Chevrolet's new racing mantra is simple: If a series does not sell cars, it does not get the bucks.
The people behind that mantra work for General Motors brand czar Ron Zarrella, who began rewriting GM's marketing play book in 1995. Since then, the power over Chevrolet's racing purse strings has shifted.
GM's experts in horsepower and drag coefficients have been largely bumped out of the driver's seat by those who work in buyer demographics and sales volumes.
'There's no question the marketing side of the equation plays a larger role in determining what we actually end up doing,' says Donald Parkinson, brand manager for Lumina/Monte Carlo.
The ascendance of the brand managers has changed the way GM's biggest division goes racing. At the end of 1996, for example, Chevrolet abandoned the Sports Car Club of America's Trans-Am series and shifted the money to the National Hot Rod Association's Pro-Stock drag racing.
Factory-backed Chevrolets have been on Trans-Am grids since the 1960s, but lately the series has fallen on hard times with a declining fan base and weak TV coverage.
So far, the shift has not stopped the Camaro's sales nose dive; volume has dropped from 115,000 units in 1994 to about 60,000 last year. But at least the Camaro is racing in front of more prospective customers, admits Camaro/Cor-vette Brand Manager Richard Almond. 'When you go into the parking lot at an NHRA race, you know why we're there,' he says.
Front seat, not back
Chevrolet also has taken the S10 pickup to the drag strip. 'The demographics of NHRA and S truck are almost identical,' says S10 Brand Manager Ron Stanley.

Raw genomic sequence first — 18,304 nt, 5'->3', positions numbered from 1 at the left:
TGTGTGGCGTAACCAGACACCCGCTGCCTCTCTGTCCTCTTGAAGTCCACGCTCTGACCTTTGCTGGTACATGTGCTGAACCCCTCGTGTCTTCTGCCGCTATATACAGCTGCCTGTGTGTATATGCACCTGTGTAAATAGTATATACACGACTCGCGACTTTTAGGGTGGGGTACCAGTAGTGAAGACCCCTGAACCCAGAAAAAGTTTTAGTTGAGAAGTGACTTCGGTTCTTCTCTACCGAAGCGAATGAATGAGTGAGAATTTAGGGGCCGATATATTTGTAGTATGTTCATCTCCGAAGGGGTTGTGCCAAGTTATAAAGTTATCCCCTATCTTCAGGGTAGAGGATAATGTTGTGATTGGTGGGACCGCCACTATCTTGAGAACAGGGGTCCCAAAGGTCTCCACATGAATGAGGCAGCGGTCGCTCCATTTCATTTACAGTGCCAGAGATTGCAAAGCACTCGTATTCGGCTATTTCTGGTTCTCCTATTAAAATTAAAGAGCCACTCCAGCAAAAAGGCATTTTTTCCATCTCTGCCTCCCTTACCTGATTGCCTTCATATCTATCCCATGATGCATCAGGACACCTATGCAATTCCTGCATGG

To maximize the show, a new class in NHRA for small, stock-body pickups was cooked up by Chevrolet, Ford Motor Co. and Chrysler Corp. to 'promote that good old Big 3 tension that we used to have in other racing,' says Stanley.
In pre-Zarrella days, the marketers were much more passive. GM's Motorsports Group and divisional race shops called the shots, while the marketers tried to capitalize on whatever halo effect racing could produce.
Today, the brand managers seek out racing events with fan demographics to match their vehicles, then call on the race shops to build suitable contenders.
Chevrolet brand managers will not divulge their racing budgets, but they are quick to cite sales increases.
Says Parkinson: 'When we put all of our marketing efforts together in a fully integrated way, the payoff is increased sales.'
He says the Monte Carlo has seen sales jump 30 percent following a successful race weekend, aided by dealership promotions, a local post-race newspaper ad blitz and prefilling the inventory pipeline.
Gary Claudio, assistant manager of the Chevrolet race shop, says the emphasis on marketing has made his employees 'better businessmen and better racers.'
That is because auto racing is the fastest-growing spectator sport in the country. With 16 million people turning up at tracks last year and millions more watching on TV, the pressure is on to produce, Claudio says.
'Between attendance and TV, you have to be at the top of your game every race, because if you're not, it's going to show.'
Automotive News Staff Reporter Aaron Robinson is based in Detroit.